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Sweet Home Alabama (2002)
- Funny Divorce Movies (#4)
Sweet Home Alabama is an American, romantic comedy film directed by Andy Tennant, starring Reese Witherspoon, Josh Lucas, and Patrick Dempsey. The film was released on September 27, 2002. The film opens on an Alabama beach with two children chasing each other- Melanie Smooter and Jake Perry. The two discuss their future together. They kiss, and Jake says they will be married one day. The scene then moves to the present day. Melanie (Reese Witherspoon) has changed her last name to Carmichael to hide her Southern roots. She now is a successful fashion designer in New York City. After becoming engaged to the mayor's son, Andrew (Patrick Dempsey), Melanie announces that she has to go back home alone to Alabama to tell her parents. She has not told Andrew that she is still married to Jake (Josh Lucas). Upon arrival in Alabama, Melanie demands a divorce and an explanation as to why, for the last seven years, Jake has returned the divorce papers unsigned. Jake, once again, refuses to sign the papers. Melanie retaliates by emptying out their joint checking account.
Melanie immediately travels to her hometown and confronts Jake in an attempt to end their relationship once and for all, but fond memories of the Alabama locals and her old husband offer an unlikely alternative to her future in the big apple. As Andrew awaits her return, Melanie unexpectedly struggles over her choice between the two vastly different lifestyles.
There are only two available options for the protagonist here, and the movie desperately paddles against the current by supporting country livin' in Alabama over wealth and position in New York. In spite of this, Sweet Home Alabama does prove its position effectively and entertainingly. It does so by forming an understanding between Melanie and the audience; the viewers completely surrender themselves to her decision, which, unfortunately, is easily foreseeable by the trailers alone. (Anyone else remember Doc Hollywood?)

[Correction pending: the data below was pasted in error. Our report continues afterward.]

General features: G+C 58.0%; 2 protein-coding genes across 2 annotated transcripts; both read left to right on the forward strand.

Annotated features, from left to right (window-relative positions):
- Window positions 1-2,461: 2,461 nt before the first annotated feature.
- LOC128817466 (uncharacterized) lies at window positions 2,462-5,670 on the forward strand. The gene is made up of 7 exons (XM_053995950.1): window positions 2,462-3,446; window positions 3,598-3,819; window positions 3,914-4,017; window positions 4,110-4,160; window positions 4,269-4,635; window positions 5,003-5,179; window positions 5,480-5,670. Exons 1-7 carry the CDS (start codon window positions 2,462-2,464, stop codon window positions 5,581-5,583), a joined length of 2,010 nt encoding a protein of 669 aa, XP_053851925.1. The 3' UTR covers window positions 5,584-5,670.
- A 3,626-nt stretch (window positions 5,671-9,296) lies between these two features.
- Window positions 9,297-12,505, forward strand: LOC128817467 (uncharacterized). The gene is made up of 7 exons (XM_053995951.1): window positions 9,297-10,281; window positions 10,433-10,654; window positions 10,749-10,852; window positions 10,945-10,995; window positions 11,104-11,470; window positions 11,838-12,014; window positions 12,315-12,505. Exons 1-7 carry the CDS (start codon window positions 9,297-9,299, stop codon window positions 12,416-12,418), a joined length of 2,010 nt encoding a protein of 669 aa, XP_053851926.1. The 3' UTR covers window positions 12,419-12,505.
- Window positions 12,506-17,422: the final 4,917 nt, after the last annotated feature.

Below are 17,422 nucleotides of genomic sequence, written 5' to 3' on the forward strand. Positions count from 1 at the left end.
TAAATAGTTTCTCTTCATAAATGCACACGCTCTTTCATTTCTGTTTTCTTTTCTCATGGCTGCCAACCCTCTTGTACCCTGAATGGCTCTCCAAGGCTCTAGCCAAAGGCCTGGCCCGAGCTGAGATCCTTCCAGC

But the movie's obviousness doesn't matter, since it's the entertaining atmosphere that makes the film entertaining. There are plenty of characters for Melanie to interact with that give the movie variety and freshness. Although most of these characters are merely unimaginative stereotypes, like the gay fashion designer, overprotective parents, egotistical politicians, and hometown roughnecks, they still contribute to the enormously enjoyable mood of the film.
Despite the gleeful atmosphere, director Andy Tennant (Ever After) fails to provide C. Jay Cox's screenplay with quite enough edge and many scenes feel stale and tiresome, and the movie eventually takes the easy way out. It's Witherspoon who keeps the audience involved, establishing delightful chemistry with Dempsey and an amusing personality clash with Lucas. Even Bergen goes over the top with her character, providing the movie some of its most hilarious moments.
Whether you're a bustling businessperson in a busy city a laidback local in the middle of nowhere, Sweet Home Alabama will make you smile (provided you don't think about it too much).
Reese fans will eat up the Sweet DVD release, which offers a commentary track (not from her, sorry) and tons of deleted scenes (including a rather cruel original ending -- no, she doesn't marry the other guy; crueler than that).
'Like, no way I'm going to live in Alabama! As if!'